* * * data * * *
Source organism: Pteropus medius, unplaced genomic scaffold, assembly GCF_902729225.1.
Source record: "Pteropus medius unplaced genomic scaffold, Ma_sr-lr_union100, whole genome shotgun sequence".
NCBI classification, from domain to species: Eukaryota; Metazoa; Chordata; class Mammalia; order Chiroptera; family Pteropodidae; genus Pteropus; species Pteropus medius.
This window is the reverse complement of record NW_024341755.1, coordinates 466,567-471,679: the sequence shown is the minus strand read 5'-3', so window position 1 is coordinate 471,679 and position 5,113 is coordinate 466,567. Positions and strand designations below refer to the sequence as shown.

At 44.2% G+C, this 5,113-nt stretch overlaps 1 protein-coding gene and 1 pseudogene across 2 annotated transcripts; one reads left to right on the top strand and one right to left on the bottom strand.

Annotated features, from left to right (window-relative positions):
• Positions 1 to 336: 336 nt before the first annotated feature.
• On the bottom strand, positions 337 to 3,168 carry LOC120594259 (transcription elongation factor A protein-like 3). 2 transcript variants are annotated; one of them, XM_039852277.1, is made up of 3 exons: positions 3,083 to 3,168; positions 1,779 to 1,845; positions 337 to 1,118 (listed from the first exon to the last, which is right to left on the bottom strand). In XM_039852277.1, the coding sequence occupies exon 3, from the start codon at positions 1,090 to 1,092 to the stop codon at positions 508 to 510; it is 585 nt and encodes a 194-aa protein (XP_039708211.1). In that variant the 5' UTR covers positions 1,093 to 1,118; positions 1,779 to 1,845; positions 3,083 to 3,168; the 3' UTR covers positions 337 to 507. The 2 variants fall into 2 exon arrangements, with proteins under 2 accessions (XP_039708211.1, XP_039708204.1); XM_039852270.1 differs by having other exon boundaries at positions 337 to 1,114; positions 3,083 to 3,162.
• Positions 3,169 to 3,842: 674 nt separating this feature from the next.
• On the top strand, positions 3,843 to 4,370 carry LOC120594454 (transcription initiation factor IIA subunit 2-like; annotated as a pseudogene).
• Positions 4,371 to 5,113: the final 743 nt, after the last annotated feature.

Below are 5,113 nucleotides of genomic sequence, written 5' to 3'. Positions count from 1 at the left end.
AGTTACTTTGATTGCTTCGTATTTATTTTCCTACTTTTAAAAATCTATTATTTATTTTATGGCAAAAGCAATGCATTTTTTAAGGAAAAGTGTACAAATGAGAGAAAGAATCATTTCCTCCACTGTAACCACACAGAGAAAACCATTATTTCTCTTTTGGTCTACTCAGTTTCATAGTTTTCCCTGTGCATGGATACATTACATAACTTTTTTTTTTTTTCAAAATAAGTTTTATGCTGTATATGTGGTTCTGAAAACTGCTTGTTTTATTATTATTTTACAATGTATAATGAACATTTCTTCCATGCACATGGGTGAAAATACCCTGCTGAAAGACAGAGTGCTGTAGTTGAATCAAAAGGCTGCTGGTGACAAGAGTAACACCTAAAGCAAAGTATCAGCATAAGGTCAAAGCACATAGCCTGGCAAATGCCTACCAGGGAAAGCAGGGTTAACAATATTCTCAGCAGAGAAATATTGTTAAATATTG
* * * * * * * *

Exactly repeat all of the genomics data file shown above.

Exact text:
Source organism: Pteropus medius, unplaced genomic scaffold, assembly GCF_902729225.1.
Source record: "Pteropus medius unplaced genomic scaffold, Ma_sr-lr_union100, whole genome shotgun sequence".
NCBI classification, from domain to species: Eukaryota; Metazoa; Chordata; class Mammalia; order Chiroptera; family Pteropodidae; genus Pteropus; species Pteropus medius.
This window is the reverse complement of record NW_024341755.1, coordinates 466,567-471,679: the sequence shown is the minus strand read 5'-3', so window position 1 is coordinate 471,679 and position 5,113 is coordinate 466,567. Positions and strand designations below refer to the sequence as shown.

At 44.2% G+C, this 5,113-nt stretch overlaps 1 protein-coding gene and 1 pseudogene across 2 annotated transcripts; one reads left to right on the top strand and one right to left on the bottom strand.

Annotated features, from left to right (window-relative positions):
• Positions 1 to 336: 336 nt before the first annotated feature.
• On the bottom strand, positions 337 to 3,168 carry LOC120594259 (transcription elongation factor A protein-like 3). 2 transcript variants are annotated; one of them, XM_039852277.1, is made up of 3 exons: positions 3,083 to 3,168; positions 1,779 to 1,845; positions 337 to 1,118 (listed from the first exon to the last, which is right to left on the bottom strand). In XM_039852277.1, the coding sequence occupies exon 3, from the start codon at positions 1,090 to 1,092 to the stop codon at positions 508 to 510; it is 585 nt and encodes a 194-aa protein (XP_039708211.1). In that variant the 5' UTR covers positions 1,093 to 1,118; positions 1,779 to 1,845; positions 3,083 to 3,168; the 3' UTR covers positions 337 to 507. The 2 variants fall into 2 exon arrangements, with proteins under 2 accessions (XP_039708211.1, XP_039708204.1); XM_039852270.1 differs by having other exon boundaries at positions 337 to 1,114; positions 3,083 to 3,162.
• Positions 3,169 to 3,842: 674 nt separating this feature from the next.
• On the top strand, positions 3,843 to 4,370 carry LOC120594454 (transcription initiation factor IIA subunit 2-like; annotated as a pseudogene).
• Positions 4,371 to 5,113: the final 743 nt, after the last annotated feature.

Below are 5,113 nucleotides of genomic sequence, written 5' to 3'. Positions count from 1 at the left end.
AGTTACTTTGATTGCTTCGTATTTATTTTCCTACTTTTAAAAATCTATTATTTATTTTATGGCAAAAGCAATGCATTTTTTAAGGAAAAGTGTACAAATGAGAGAAAGAATCATTTCCTCCACTGTAACCACACAGAGAAAACCATTATTTCTCTTTTGGTCTACTCAGTTTCATAGTTTTCCCTGTGCATGGATACATTACATAACTTTTTTTTTTTTTCAAAATAAGTTTTATGCTGTATATGTGGTTCTGAAAACTGCTTGTTTTATTATTATTTTACAATGTATAATGAACATTTCTTCCATGCACATGGGTGAAAATACCCTGCTGAAAGACAGAGTGCTGTAGTTGAATCAAAAGGCTGCTGGTGACAAGAGTAACACCTAAAGCAAAGTATCAGCATAAGGTCAAAGCACATAGCCTGGCAAATGCCTACCAGGGAAAGCAGGGTTAACAATATTCTCAGCAGAGAAATATTGTTAAATATTG